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British skiers’ prayers are answered in Wengen

Say your prayers at the English church for safe passage on Wengen's ski slopes swissinfo.ch

The Hotel Regina looms over the railway station; the Hotel Victoria stands up on the left, not far from Wengen’s Anglican Church.

This content was published on January 29, 2004 - 14:15

If Wengen is not a little England in the Alps, it is as close as it gets.

“The English tradition is still very strong here, both in the language and the clubs, and I think as an Englishman my heart rejoices at that,” says Peter Hawker.

Hawker, archdeacon of Switzerland’s Anglican churches, has just led the Sunday service at Wengen’s Anglican church - St Bernard’s - better known in the ski resort as the “English church”.

“There is a strong historical connection which one is pleased to see maintained.”

The oldest place of worship in the mountain village is not a Swiss church but St Bernard’s, built in 1928.

Britannia rules

It’s a holdover from the days when the British ruled half the world - and also had a strong presence in the Swiss Alps.

“Around the 1900s there were something like 170 places of Anglican worship in Switzerland and the Swiss Alps,” Hawker says.

“And most of those places were built by the hoteliers to look after their English guests.”

Hawker, who has stepped in this Sunday for a chaplain who broke his ankle skiing, says the first English church service was held in Wengen’s hotels in 1880.

First resort

Wengen was one of the very first alpine resorts. The British played a key role in the development of skiing and introduced the game of curling to the Alps, which is still played with passion on the outdoor rink here.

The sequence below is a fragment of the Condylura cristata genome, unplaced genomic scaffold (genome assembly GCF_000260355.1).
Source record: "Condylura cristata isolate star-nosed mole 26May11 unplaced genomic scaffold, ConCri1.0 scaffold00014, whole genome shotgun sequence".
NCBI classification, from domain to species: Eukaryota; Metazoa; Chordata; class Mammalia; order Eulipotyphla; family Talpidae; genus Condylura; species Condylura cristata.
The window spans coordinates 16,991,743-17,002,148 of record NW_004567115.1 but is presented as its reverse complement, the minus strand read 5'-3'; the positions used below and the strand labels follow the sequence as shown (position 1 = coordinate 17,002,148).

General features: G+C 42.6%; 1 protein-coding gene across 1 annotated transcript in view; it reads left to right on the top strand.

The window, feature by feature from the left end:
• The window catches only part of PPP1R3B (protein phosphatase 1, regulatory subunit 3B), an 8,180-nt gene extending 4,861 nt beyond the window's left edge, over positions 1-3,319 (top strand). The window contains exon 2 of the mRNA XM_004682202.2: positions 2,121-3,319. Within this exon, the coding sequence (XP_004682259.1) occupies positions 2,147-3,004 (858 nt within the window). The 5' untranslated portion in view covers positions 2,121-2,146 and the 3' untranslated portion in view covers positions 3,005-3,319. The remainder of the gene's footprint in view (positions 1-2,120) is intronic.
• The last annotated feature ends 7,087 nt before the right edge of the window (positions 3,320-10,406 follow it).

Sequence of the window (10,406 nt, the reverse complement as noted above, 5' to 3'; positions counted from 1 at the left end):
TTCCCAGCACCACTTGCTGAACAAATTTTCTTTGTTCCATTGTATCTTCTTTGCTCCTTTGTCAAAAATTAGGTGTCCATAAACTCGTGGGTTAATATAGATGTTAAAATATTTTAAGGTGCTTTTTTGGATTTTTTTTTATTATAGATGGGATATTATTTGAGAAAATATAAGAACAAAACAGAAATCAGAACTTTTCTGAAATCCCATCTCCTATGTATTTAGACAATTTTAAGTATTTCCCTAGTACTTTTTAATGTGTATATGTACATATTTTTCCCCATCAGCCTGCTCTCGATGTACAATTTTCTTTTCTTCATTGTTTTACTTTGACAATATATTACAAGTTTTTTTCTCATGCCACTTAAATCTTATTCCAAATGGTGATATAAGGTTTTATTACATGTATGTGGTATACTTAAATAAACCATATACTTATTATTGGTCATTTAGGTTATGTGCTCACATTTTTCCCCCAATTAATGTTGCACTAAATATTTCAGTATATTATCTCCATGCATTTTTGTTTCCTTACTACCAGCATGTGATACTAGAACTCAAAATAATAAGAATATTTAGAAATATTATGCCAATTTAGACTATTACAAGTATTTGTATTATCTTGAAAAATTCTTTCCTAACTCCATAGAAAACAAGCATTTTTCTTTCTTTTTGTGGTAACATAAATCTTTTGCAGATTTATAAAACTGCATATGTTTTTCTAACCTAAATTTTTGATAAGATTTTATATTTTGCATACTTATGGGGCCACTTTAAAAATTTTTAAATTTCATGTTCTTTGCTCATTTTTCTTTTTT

Considering the important British influence, it is rather surprising to find that the English church is small and unpretentious.

A small electric organ sits in the corner, but on this day, there is no one to play it so Hawker plunks a tape into a portable cassette player, and then leads the congregation in singing a hymn.

The archdeacon presides over Switzerland’s eight full-time Anglican chaplaincies and another eight in the Swiss Alps, which hold services in summer or winter or – as in Wengen – both seasons.

“There is so much which is still English here, but I think if you are going on holiday you really want to mix in with the locals,” says British visitor, Janine Corner.

But she says the presence of the English church is one reason she chooses to come to Wengen.

And she admits she is not alone. “I think most of us in the hotel are English.”

Holy Communion

“It’s wonderful that people who want to worship on Sunday and are not on holiday in an English-speaking part of the world can come to an English service and have Holy Communion,” says Kirstie Reid from London.

However, Hawker emphasises that the English-speaking chaplaincies in Switzerland are not just open for native English speakers on holiday but for people “of a wide range of nationalities”.

“They may have some link with England and so we do get a lot of tourists coming in here, especially in the high season,” he says.

An 83-year-old Dutch visitor, Ernst van Eeghan, points out that he and his countrymen often make up a sizeable part of the congregation.

Ringing Dutchman

A wealthy businessman, van Eeghan has been coming to Wengen and the English church for more than 30 years. Not only has he paid for repair work and donated the organ, he also rings the bell each Sunday.

But van Eeghan says he was not always happy with the way things were done at St Bernard’s, such as praying for the British monarch.

“I said, ‘I protest, we are not going to pray for the British queen since you don’t pray for the Dutch queen’.”

He says the church gave in to his demands and to compensate, van Eeghan donated 100 Bibles – the King James version.

swissinfo, Dale Bechtel in Wengen

Key facts

Resorts in the Swiss Alps with Anglican Church services:
Wengen (summer and winter)
Château-d’Oex
Gstaad
Interlaken (summer)
Kandersteg (summer)
Mürren (winter)
St Moritz
Villars
Zermatt (summer and winter)
There are Anglican chaplaincies with year-round services in Basel, Bern, Geneva, Lausanne, Lugano, Montreux, Vevey and Zurich.

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In brief

Wengen’s Anglican church held its first services in the winter of 1928 and was dedicated to St Bernard, the 11th century priest who built hospices to provide shelter for people crossing the Alps.

St Bernard’s, as well as St Peter’s in Zermatt, is owned and maintained by the Intercontinental Church Society (ICS), which also organises services in Interlaken and Kandersteg.

All services are conducted by English-speaking chaplains who come as volunteers for two-week periods.

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